Bringing Buckeye Candy to Experts

by D. Prinz on July 20, 2015

IMG_1523I only know about Buckeyes because I have family in Ohio. I love peanut butter and chocolate together so I decided to make them for the first time for a 4th of July party for local friends and family in Cincinnati, mixing in small amounts of presumption, appreciation and exploration. Some might say stupidity. After all these folks are Buckeye experts.

Buckeye trees abound in Ohio. The Buckeye Ball resembles the nut of the tree. Some say that the association of buckeyes with the state of Ohio stems to General William Henry Harrison in 1840 when he referred to the “Buckeye State” in his election campaign. Or, native Americans saw Colonial Ebenezer Sproat process with a sword extended to open the first court in the Northwest Territory in 1788  in Marietta, Ohio, and they nicknamed him after “the eye of the buck.” In 1952 the Ohio General Assembly declared the buckeye the official state tree.

If there were an official state candy it would probably be the Buckeye, the chocolate enrobed peanut butter ball that resembles the nut of the buckeye tree. Columbus company Anthony Thomas produces 100,000 pounds of buckeyes each year. Coco Beans Candy boasts the world’s largest Buckeye, weighing 271 pounds in Fremont, Ohio.

Gail Tabor claims to have created the first Buckeye Balls according to an article she wrote for the Arizona Republic in 1983. Years prior to the article, during Christmas season, she was trying out a candy recipe. Thinking it did not look right, she showed it to her husband and then realized “Hey, it looks like a Buckeye.”

Tabor concocted lots of them for friends and family and they were wildly popular. People repeatedly asked for the recipe. She resisted. Every year for 17 years she made the Buckeye Balls  for the Ohio State-Michigan game. Finally Tabor gave in and gave the recipe to a woman who was moving to Oklahoma, figuring it would stay secret. Only later did Tabor find out later that she had been betrayed when the recipe was published in the Ohio State Alumni Magazine as having been created by that “friend.”

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The recipe that Tabor tried to protect all those years contained 4 pounds of powdered sugar to 6 or more tablespoons of smooth peanut butter. The chocolate was mixed with a block of canning wax. I selected the Smitten Kitchen (Deb Perelman) recipe with its decreased sugar, plus add-ins of cream cheese and graham crackers. This foodified things for the sophisticated palates of my Buckeye experts. I in turn adjusted Perelman’s version, using a crunchy wholesome peanut butter and a bit of oil (people recommend rapeseed) in the chocolate to make it shinier and harder.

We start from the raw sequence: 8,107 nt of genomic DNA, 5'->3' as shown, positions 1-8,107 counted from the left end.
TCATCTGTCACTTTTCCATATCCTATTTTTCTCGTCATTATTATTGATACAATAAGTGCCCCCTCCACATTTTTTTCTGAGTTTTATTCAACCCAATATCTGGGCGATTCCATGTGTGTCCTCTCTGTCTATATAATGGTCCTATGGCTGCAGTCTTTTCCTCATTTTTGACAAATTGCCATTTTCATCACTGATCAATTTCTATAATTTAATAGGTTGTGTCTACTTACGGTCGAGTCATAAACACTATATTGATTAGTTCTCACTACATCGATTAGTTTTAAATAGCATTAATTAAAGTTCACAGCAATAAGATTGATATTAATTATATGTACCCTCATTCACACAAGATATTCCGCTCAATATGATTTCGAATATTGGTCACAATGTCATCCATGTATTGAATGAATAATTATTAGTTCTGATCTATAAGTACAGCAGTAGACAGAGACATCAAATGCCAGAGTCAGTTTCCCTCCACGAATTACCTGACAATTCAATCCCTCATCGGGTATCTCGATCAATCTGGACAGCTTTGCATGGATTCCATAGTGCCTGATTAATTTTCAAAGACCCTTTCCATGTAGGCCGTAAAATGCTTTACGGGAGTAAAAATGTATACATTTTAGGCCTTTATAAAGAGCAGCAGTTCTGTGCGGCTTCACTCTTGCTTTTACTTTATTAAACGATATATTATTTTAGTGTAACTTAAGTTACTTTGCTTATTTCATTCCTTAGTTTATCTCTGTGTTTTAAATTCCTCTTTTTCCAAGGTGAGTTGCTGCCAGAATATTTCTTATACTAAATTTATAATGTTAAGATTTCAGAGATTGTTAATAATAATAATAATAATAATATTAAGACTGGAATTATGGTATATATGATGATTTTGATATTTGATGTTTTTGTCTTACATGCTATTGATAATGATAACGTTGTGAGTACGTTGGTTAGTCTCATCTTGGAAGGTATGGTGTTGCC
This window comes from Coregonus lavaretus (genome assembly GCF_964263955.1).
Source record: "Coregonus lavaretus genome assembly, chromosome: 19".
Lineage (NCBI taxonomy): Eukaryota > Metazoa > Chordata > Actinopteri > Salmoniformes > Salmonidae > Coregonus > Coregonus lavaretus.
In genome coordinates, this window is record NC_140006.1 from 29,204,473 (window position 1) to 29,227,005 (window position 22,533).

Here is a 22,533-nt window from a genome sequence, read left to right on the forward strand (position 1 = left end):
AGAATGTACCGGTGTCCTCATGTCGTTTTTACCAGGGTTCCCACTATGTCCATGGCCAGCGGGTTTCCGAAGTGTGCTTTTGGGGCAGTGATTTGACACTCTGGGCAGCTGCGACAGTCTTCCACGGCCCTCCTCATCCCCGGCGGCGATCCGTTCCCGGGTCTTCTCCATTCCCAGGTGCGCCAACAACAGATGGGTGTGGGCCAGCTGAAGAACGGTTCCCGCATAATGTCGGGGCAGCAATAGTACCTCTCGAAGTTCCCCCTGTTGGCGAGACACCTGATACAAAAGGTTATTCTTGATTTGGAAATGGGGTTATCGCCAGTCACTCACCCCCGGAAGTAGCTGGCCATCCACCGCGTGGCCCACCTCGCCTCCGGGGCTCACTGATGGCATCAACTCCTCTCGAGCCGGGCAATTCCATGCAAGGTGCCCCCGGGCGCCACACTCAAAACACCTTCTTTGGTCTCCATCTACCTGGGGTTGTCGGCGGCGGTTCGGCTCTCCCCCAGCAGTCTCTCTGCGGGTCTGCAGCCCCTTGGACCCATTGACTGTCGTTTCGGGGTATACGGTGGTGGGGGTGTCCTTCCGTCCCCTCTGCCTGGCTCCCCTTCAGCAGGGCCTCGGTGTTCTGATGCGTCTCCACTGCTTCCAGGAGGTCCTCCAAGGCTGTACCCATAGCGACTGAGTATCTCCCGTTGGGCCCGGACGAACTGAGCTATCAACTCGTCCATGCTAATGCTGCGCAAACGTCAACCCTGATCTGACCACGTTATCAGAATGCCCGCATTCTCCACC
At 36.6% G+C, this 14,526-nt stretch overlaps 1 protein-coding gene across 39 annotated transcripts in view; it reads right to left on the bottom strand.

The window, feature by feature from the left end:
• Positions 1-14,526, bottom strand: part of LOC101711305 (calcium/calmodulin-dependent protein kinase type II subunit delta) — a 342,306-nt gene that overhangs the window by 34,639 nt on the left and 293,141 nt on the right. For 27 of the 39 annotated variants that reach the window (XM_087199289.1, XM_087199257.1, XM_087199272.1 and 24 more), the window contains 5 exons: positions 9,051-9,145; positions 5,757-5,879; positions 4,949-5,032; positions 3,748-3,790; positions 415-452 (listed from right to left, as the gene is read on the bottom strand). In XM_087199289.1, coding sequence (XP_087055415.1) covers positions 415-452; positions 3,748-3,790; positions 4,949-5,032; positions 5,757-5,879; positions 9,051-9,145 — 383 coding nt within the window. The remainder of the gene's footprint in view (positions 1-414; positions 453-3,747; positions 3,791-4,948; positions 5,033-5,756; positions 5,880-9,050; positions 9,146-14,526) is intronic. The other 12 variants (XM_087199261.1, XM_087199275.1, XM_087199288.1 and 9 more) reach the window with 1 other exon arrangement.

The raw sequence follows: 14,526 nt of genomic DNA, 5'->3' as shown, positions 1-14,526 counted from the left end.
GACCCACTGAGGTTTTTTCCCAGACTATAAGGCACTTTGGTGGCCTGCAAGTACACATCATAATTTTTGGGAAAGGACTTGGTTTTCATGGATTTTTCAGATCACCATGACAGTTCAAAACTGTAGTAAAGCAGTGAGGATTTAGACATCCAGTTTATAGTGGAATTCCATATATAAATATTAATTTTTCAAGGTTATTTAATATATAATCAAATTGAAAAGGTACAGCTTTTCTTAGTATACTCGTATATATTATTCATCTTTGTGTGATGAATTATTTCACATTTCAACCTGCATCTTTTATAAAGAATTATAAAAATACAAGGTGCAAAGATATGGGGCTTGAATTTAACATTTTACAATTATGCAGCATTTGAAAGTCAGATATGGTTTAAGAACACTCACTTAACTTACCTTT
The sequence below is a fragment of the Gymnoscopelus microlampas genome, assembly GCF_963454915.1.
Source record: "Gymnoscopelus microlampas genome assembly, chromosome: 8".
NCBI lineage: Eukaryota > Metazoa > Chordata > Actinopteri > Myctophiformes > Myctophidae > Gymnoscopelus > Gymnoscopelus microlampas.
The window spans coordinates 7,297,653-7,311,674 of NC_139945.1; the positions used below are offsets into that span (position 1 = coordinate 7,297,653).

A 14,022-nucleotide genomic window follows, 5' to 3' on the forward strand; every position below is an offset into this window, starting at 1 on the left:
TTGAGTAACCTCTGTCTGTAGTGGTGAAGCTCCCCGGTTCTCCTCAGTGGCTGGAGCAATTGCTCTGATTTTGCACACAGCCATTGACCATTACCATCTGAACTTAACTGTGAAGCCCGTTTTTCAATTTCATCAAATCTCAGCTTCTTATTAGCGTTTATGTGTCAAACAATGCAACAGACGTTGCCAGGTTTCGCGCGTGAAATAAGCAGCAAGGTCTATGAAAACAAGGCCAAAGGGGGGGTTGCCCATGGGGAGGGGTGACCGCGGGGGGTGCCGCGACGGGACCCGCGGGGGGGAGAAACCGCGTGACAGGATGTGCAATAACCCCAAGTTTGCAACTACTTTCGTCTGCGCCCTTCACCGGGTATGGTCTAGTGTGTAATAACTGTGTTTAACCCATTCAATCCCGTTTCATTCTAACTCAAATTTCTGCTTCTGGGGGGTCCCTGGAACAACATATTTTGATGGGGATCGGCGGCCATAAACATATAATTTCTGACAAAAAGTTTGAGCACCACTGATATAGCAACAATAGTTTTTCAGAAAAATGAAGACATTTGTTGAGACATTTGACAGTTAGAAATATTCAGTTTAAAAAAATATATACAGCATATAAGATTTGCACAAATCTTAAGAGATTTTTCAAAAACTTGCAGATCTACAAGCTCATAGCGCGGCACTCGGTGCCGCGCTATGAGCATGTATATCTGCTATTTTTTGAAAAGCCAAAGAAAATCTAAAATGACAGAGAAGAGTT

My gracious Cincinnati friends kindly said they liked them. I would even share the recipe if they asked.

Buckeyes from Smitten Kitchen

Yield: 36 to 42 tablespoon-sized candies; I made 64 with a #70 (1/2-ounce) scoop and got 64

1/4 cup (2 ounces) cream cheese, softened

1 1/2 cups peanut butter (smooth, but you can use chunky if you are looking for more texture)

1 cup graham cracker crumbs (from about 14 graham crackers)

Salt (optional)

3 cups confectioners’ (powdered) sugar

10 tablespoons (1 1/4 sticks or 5 ounces) unsalted butter, melted and cooled

12 ounces dark chocolate (60 to 72%), coarsely chopped

Make the filling: In the bowl of an electric mixer, beat the cream cheese and peanut butter together until combined. Add the graham cracker crumbs and beat for 10 seconds. Add the sugar and butter, and mix on the lowest speed until it stops floating off everywhere, then increase the speed until the ingredients are combined. Scrape down the whole bowl well, then mix again. The mixture will be quite sturdy and a little dry — perfect for shaping. Set it aside while you prepare the coating.
Make the coating: Melt the chocolate either over a double boiler, stirring until it is completely smooth or in a microwave in 30 then 10 second increments, stirring before you start it again until it is completely smooth. Let it cool to tepid (about 100 degrees, though I’d go a little cooler next time for a thicker coating; I had a few ounces of chocolate leftover) while you shape the peanut butter centers. {DRP: I added a small amount of vegetable oil to the chocolate. People recommend rapeseed oil for this}